Fat also appears to preserve glycogen stores longer and moderates the insulin surge and rebound hypoglycaemia seen with feeding carbohydrates during endurance exercise. High fat - low carbohydrate diets reduce the incidence and severity of exertional rhabdomyolysis (tying up) in some horses.
Commercial horse feeds contain only small amounts of fat, usually less than three percent. Fat can be slowly added to the concentrate portion of the horse's diet up to 10 per cent. Horses require up to 21 days to adjust to a fat-supplemented diet. Adding fat to the diet on the day of the race is of limited benefit.
There are commercial horse feeds available that contain added fat, but there are advantages to top-dressing the fat. When you top dress the feed with corn or canola oil, you can manipulate the energy portion of your horse's diet easily. For example, if the horse's energy demands are reduced temporarily, you can easily cut back on the amount of fat added. Also, purchasing corn or canola oil in large quantities and top-dressing is less expensive than a high fat commercial feed.
Feeding fat also increases the palatability of the feed, helps with the absorption of vitamin A and vitamin D, provides essential fatty acids that improve skin and haircoat, and it controls dust and fines in feed; however, corn and canola oil can easily become rancid. So bulk supplies should be stored in a cool place and kept in a tightly closed container to reduce oxidation. Even though it may smell fine to you, if your horse starts refusing feed with added fat, then the oil is likely to have become rancid.
Additional Supplements: There are numerous supplements available for performance horses. These supplements are most appropriately used to correct some specific deficiency or imbalance in a horse's diet. If you feed a commercially-formulated horse feed and good quality hay or pasture, it is highly unlikely that your horse's diet will be deficient in vitamins or minerals. Owners and trainers like to feed supplements as 'insurance' for optimum athletic performance. Over-supplementing is usually harmless and merely a waste of money. But in some cases an excessive amount of nutrient may cause toxicity and decrease performance.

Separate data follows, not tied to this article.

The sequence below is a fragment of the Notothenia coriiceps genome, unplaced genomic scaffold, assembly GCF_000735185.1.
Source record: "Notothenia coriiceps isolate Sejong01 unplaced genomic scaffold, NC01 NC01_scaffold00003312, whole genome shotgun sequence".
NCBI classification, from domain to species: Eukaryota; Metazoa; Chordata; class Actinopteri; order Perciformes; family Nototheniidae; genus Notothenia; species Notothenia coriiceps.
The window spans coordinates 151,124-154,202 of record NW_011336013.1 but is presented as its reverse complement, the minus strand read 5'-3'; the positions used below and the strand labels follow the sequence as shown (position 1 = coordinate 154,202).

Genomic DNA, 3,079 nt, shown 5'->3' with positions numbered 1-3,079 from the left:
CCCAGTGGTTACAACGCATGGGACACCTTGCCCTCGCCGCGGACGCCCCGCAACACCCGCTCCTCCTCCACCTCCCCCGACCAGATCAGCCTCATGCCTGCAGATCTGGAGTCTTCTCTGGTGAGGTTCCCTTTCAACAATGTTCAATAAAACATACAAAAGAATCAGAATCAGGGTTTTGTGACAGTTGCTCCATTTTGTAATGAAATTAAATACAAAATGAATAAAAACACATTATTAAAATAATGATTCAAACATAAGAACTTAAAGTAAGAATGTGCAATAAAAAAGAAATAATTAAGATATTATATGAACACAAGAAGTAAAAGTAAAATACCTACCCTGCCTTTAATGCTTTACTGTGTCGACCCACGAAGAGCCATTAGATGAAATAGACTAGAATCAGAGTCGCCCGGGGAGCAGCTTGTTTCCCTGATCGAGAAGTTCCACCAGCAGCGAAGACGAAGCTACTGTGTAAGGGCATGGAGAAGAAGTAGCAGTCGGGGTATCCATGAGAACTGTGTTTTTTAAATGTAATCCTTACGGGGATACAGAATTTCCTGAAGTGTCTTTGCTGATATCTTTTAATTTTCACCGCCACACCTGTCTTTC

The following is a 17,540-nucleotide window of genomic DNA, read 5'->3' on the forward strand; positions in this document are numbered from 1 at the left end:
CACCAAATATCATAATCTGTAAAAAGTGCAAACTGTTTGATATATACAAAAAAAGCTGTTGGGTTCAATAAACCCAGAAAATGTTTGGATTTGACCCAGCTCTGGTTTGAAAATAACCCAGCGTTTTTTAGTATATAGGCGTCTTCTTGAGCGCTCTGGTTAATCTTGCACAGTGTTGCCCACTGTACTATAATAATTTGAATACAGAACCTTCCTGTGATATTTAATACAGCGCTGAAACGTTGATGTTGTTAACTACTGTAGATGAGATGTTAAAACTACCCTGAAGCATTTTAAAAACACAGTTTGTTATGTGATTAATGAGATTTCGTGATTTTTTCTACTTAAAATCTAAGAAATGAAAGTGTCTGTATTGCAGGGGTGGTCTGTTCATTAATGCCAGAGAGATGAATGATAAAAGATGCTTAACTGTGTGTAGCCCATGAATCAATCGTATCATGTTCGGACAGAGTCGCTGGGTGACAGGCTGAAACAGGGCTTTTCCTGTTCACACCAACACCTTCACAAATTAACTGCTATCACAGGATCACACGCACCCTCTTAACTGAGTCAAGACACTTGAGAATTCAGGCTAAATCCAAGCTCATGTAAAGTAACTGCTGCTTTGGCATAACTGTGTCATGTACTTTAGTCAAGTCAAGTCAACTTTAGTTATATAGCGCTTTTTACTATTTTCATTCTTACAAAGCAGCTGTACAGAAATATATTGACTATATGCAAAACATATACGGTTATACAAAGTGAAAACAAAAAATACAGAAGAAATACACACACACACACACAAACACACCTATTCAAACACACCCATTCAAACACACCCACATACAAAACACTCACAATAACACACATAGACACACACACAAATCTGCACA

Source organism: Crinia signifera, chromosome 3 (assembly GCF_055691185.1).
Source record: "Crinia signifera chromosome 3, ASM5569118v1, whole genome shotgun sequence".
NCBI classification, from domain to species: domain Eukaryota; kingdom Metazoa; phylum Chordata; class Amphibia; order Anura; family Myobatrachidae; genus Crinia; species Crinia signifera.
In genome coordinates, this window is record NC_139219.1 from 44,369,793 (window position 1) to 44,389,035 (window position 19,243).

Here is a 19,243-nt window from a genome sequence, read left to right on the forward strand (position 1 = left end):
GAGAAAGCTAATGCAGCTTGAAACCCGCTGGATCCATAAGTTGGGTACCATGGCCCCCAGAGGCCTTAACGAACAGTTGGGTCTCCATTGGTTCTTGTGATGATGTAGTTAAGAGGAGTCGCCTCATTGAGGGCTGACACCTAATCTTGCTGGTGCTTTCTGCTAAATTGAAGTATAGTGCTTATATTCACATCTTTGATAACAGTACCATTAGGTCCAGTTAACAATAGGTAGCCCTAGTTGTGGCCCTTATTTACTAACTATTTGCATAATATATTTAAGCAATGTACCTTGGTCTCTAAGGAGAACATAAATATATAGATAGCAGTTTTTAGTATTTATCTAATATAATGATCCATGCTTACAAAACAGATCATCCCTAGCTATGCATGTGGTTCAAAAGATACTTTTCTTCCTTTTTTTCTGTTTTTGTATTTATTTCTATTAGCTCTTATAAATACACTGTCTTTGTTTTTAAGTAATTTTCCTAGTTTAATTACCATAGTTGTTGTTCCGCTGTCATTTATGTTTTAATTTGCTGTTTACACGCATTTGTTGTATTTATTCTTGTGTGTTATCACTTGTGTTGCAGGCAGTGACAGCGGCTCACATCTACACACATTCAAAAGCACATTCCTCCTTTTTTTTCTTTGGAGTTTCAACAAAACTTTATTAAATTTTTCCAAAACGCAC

Zwann Farm Feeding Strategy: We offer our horses high quality grass/alfalfa hay at all times at a ride. If they will eat it wet, we soak the hay in order to get any extra water into them. We feed a normal grain/beet pulp/canola oil feeding the evening before the race. One of us gets the early morning wake up call, to offer a small meal of predominantly beet pulp (with some grain and oil) about three hours before the start time.
At vet checks, we continue to offer free choice hay and small amounts of a sloppy mash of beet pulp and some grain. We take advantage of any good grass at any check point.
After the race, we allow the horses several hours to drink and fill up on hay, then usually split the regular evening ration into two portions, giving the first about dinner time and the second before we call it a night!
I have copied it from the Spring 1999 issue of
Going the Distance, CaLDRA's newsletter.
They reprinted from Horses All